Heh, this one left me with the impression that it felt lackluster. Too much keyboards, not enough grip. Writing felt uninspired, almost to the point where I feel all songs sounded alike and cannot be readily identified. They could stop writing new music right now as it feels like they are just going through the motions and none of the new stuff matters or stands out.

    • I feel completely the opposite about basically everything you said :D

  • Jay

    I honestly don’t get the new direction. Katatonia have been one of my favorite bands for a while and from Viva Emptiness to Great Cold Distance to Night is the New Day, every album continued to get better.

    There are a few tracks I liked on Dead End Kings (Lethean is amazing, Racing Heart was decent) but for the most part, it just felt a bit off. This album seems to be a continuation with what DEK started. If you liked DEK, you’ll probably like this as well. If you didn’t (which I didn’t), you’ll probably be disappointed. It’s not a BAD album, it just is nowhere near Katatonia standards. But if this is the new Katatonia (and it appears that it is), I’m not really interested anymore. Hard not to expect a change in direction when a good portion of the band have left though (Daniel, Mattis, and Fredrik).

    Akerfeldt’s progressive influence seems to be ruining yet another band . . . Awesome.

    • Thatguy

      Fuck reProg and all who sail in her, but I like this.

    • MelbCro

      Pretty sure Katatonia had strong prog influences going all the way back to December Souls, that album basically gave Akerfeldt his blueprint for Opeth, and the same can be said for Agalloch.

    • DrChocolate

      On the contrary, I was nearly bored to tears with DEK. Adore this album.

  • tomasjacobi

    I don’t understand all the hate for “Dead End Kings”. For me, “Night is the New Day” is the dud in an otherwise excellent discography. That album felt so uninspired and I have been unable to get into it even though I’ve tried many times.
    DEK was a great return to form and I really like the new one as well.

    • Kronos

      I acually really agree with this. I love DEK and “Night is the New Day” felt kind of cheesy to me, despite being heavier.

    • Bloated Goat

      Agreed about DEKs superiority to NitND

      • Totally. They are not even in the same league in my book. I actually think DEKs is in many respects a reaction to how poor NitND turned out.

    • Wilhelm

      I think they are both great albums in their own right. Night kind of started their foray to the progressive genre, and was a good deal darker than TGCD – DEK took the compositions to a new height, and was a bit more extroverted, if that makes sense. Idle Blood vs Racing Heart? who cares? both are amazing.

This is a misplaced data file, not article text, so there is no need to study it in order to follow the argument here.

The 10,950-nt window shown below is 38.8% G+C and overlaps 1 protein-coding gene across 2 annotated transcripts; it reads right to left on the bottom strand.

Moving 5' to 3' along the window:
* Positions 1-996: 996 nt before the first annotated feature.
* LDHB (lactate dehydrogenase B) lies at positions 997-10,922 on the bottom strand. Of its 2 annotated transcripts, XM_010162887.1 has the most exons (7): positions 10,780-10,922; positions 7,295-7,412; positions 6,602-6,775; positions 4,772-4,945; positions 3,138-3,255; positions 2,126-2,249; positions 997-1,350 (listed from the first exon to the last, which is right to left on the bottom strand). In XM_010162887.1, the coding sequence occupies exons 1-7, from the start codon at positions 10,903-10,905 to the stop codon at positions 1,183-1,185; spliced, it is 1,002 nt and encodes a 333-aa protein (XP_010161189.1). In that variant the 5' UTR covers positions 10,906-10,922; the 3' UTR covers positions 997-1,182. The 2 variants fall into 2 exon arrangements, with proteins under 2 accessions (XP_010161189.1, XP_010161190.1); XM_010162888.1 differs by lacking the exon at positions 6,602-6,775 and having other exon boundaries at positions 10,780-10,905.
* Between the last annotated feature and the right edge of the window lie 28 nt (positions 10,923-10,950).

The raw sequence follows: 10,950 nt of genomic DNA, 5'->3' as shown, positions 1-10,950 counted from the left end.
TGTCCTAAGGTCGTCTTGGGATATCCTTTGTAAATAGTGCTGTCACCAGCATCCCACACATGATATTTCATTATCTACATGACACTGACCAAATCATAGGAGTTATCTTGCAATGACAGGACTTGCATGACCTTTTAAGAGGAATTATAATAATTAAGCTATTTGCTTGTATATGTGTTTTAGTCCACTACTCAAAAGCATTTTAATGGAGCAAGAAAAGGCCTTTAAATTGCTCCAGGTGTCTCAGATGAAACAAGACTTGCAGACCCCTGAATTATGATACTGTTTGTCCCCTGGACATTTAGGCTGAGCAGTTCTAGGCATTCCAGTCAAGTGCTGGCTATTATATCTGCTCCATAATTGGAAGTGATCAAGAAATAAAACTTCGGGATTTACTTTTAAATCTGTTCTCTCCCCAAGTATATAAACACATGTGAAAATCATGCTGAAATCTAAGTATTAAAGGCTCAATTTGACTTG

• I think they’re roughly even – DEK is perhaps more consistent but NitND has more stand-out moments. But I don’t think either of them are anywhere near as good as this new one, or as Viva Emptiness, LFTGD…

    • Stefano Kevin Prince Vitali

      I totally agree, altought NitND has a masterpiece called The Longest Year where DEK has better songs overall but no standouts

    • DEK and NItND are both weak imo.

      • tomasjacobi

        I have analysed your statement and found it to contain 50% truth and 50% utter bollocks.

        • Jm from nj

          Agree. DEK is weak. NiTND isn’t.

          • tomasjacobi

            I see what you did there…

      • markus o

        i love every bloody thing they’ve done. (except dance of december souls, maybe. too formulaic and immature). am i strange?

  • Nag Dammit

    Great review captain. I’ve been waiting for this one as I’ve wanted to see if my liking it was just due to me being a soft, middle aged, out of touch progger. Whilst that is most definitely the case, I’m glad that the album is getting such good press, which either proves I’m right or that all the blogs I read are written by other soft, middle aged, out of touch proggers?

    I really rate all the songs on it and totally agree that it is the most cohesive album of their new era. I imagine it like their ‘Pale Communion’, where they’ve finally locked in on their new direction and have produced the album they’ve been trying to produce for a while.

    Great writing and great musicianship has kept me coming back to it, which wasn’t the case with their last few (save the mid section of ‘Viva’).

  • basenjibrian

    I am a major Katatonia groupie, so this was a good one for me. I saw them live with Opeth….that was an awesome show! (Mikael Akerfeldt is a great front man for Opeth!)

  • More than anything else I think this is a moody record. In the “you have to be in the proper mood” sense. And I don’t think I’ve been on that particular mood yet. I still wanna check how some of the new songs work live alongside the classics and I probably will next August because they always give killer shows.

    Great review!

    • AlphaBetaFoxface